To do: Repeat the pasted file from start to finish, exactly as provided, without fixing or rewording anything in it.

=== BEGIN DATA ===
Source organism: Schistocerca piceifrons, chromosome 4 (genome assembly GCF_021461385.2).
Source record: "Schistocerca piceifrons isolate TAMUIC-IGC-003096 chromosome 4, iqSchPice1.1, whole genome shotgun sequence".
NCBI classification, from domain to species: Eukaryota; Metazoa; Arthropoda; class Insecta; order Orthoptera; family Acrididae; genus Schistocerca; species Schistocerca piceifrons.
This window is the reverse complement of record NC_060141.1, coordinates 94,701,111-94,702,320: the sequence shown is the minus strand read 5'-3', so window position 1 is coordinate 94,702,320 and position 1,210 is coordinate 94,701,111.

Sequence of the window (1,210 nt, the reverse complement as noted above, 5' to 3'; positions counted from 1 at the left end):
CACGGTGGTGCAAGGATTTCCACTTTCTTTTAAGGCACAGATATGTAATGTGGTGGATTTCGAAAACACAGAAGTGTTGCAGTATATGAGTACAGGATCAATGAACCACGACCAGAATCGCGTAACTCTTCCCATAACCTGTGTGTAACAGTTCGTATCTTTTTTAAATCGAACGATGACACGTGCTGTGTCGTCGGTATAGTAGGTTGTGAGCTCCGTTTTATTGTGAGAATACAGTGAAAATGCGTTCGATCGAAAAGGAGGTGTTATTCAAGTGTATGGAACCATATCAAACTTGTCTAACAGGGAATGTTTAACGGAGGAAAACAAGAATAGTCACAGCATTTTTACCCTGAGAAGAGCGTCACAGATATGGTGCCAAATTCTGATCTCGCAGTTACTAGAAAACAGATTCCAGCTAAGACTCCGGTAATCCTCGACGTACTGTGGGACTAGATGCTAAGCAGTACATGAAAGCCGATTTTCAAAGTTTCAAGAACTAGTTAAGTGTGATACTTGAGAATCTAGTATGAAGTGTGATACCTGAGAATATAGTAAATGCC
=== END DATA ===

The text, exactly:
Source organism: Schistocerca piceifrons, chromosome 4 (genome assembly GCF_021461385.2).
Source record: "Schistocerca piceifrons isolate TAMUIC-IGC-003096 chromosome 4, iqSchPice1.1, whole genome shotgun sequence".
NCBI classification, from domain to species: Eukaryota; Metazoa; Arthropoda; class Insecta; order Orthoptera; family Acrididae; genus Schistocerca; species Schistocerca piceifrons.
This window is the reverse complement of record NC_060141.1, coordinates 94,701,111-94,702,320: the sequence shown is the minus strand read 5'-3', so window position 1 is coordinate 94,702,320 and position 1,210 is coordinate 94,701,111.

Sequence of the window (1,210 nt, the reverse complement as noted above, 5' to 3'; positions counted from 1 at the left end):
CACGGTGGTGCAAGGATTTCCACTTTCTTTTAAGGCACAGATATGTAATGTGGTGGATTTCGAAAACACAGAAGTGTTGCAGTATATGAGTACAGGATCAATGAACCACGACCAGAATCGCGTAACTCTTCCCATAACCTGTGTGTAACAGTTCGTATCTTTTTTAAATCGAACGATGACACGTGCTGTGTCGTCGGTATAGTAGGTTGTGAGCTCCGTTTTATTGTGAGAATACAGTGAAAATGCGTTCGATCGAAAAGGAGGTGTTATTCAAGTGTATGGAACCATATCAAACTTGTCTAACAGGGAATGTTTAACGGAGGAAAACAAGAATAGTCACAGCATTTTTACCCTGAGAAGAGCGTCACAGATATGGTGCCAAATTCTGATCTCGCAGTTACTAGAAAACAGATTCCAGCTAAGACTCCGGTAATCCTCGACGTACTGTGGGACTAGATGCTAAGCAGTACATGAAAGCCGATTTTCAAAGTTTCAAGAACTAGTTAAGTGTGATACTTGAGAATCTAGTATGAAGTGTGATACCTGAGAATATAGTAAATGCC